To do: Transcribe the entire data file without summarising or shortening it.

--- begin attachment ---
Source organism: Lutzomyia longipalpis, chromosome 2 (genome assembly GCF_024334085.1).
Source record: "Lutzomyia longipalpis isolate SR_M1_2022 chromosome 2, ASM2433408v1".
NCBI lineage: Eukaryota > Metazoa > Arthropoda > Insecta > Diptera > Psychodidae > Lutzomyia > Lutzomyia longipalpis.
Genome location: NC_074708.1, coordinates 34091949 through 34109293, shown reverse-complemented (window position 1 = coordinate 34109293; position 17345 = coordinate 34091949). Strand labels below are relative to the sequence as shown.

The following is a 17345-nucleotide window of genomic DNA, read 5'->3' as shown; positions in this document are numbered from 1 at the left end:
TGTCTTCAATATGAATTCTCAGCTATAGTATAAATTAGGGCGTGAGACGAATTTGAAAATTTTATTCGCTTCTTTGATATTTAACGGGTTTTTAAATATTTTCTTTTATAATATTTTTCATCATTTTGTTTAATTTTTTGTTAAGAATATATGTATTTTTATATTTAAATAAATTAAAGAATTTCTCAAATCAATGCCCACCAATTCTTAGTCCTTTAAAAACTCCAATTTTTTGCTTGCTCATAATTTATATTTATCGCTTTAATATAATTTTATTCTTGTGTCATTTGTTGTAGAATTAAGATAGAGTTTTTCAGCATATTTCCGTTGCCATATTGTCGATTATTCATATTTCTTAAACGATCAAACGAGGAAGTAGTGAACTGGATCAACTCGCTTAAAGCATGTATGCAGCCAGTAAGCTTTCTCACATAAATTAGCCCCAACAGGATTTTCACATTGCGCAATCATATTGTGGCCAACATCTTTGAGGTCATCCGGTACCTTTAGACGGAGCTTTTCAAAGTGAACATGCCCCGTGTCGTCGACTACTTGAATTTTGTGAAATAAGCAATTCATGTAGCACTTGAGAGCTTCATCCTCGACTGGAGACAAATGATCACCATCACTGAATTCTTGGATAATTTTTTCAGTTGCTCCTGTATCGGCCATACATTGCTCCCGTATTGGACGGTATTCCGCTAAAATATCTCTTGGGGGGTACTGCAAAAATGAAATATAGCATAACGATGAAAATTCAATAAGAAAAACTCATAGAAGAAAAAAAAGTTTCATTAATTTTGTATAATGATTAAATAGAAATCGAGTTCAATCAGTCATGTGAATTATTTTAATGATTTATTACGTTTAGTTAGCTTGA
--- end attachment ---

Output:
Source organism: Lutzomyia longipalpis, chromosome 2 (genome assembly GCF_024334085.1).
Source record: "Lutzomyia longipalpis isolate SR_M1_2022 chromosome 2, ASM2433408v1".
NCBI lineage: Eukaryota > Metazoa > Arthropoda > Insecta > Diptera > Psychodidae > Lutzomyia > Lutzomyia longipalpis.
Genome location: NC_074708.1, coordinates 34091949 through 34109293, shown reverse-complemented (window position 1 = coordinate 34109293; position 17345 = coordinate 34091949). Strand labels below are relative to the sequence as shown.

The following is a 17345-nucleotide window of genomic DNA, read 5'->3' as shown; positions in this document are numbered from 1 at the left end:
TGTCTTCAATATGAATTCTCAGCTATAGTATAAATTAGGGCGTGAGACGAATTTGAAAATTTTATTCGCTTCTTTGATATTTAACGGGTTTTTAAATATTTTCTTTTATAATATTTTTCATCATTTTGTTTAATTTTTTGTTAAGAATATATGTATTTTTATATTTAAATAAATTAAAGAATTTCTCAAATCAATGCCCACCAATTCTTAGTCCTTTAAAAACTCCAATTTTTTGCTTGCTCATAATTTATATTTATCGCTTTAATATAATTTTATTCTTGTGTCATTTGTTGTAGAATTAAGATAGAGTTTTTCAGCATATTTCCGTTGCCATATTGTCGATTATTCATATTTCTTAAACGATCAAACGAGGAAGTAGTGAACTGGATCAACTCGCTTAAAGCATGTATGCAGCCAGTAAGCTTTCTCACATAAATTAGCCCCAACAGGATTTTCACATTGCGCAATCATATTGTGGCCAACATCTTTGAGGTCATCCGGTACCTTTAGACGGAGCTTTTCAAAGTGAACATGCCCCGTGTCGTCGACTACTTGAATTTTGTGAAATAAGCAATTCATGTAGCACTTGAGAGCTTCATCCTCGACTGGAGACAAATGATCACCATCACTGAATTCTTGGATAATTTTTTCAGTTGCTCCTGTATCGGCCATACATTGCTCCCGTATTGGACGGTATTCCGCTAAAATATCTCTTGGGGGGTACTGCAAAAATGAAATATAGCATAACGATGAAAATTCAATAAGAAAAACTCATAGAAGAAAAAAAAGTTTCATTAATTTTGTATAATGATTAAATAGAAATCGAGTTCAATCAGTCATGTGAATTATTTTAATGATTTATTACGTTTAGTTAGCTTGA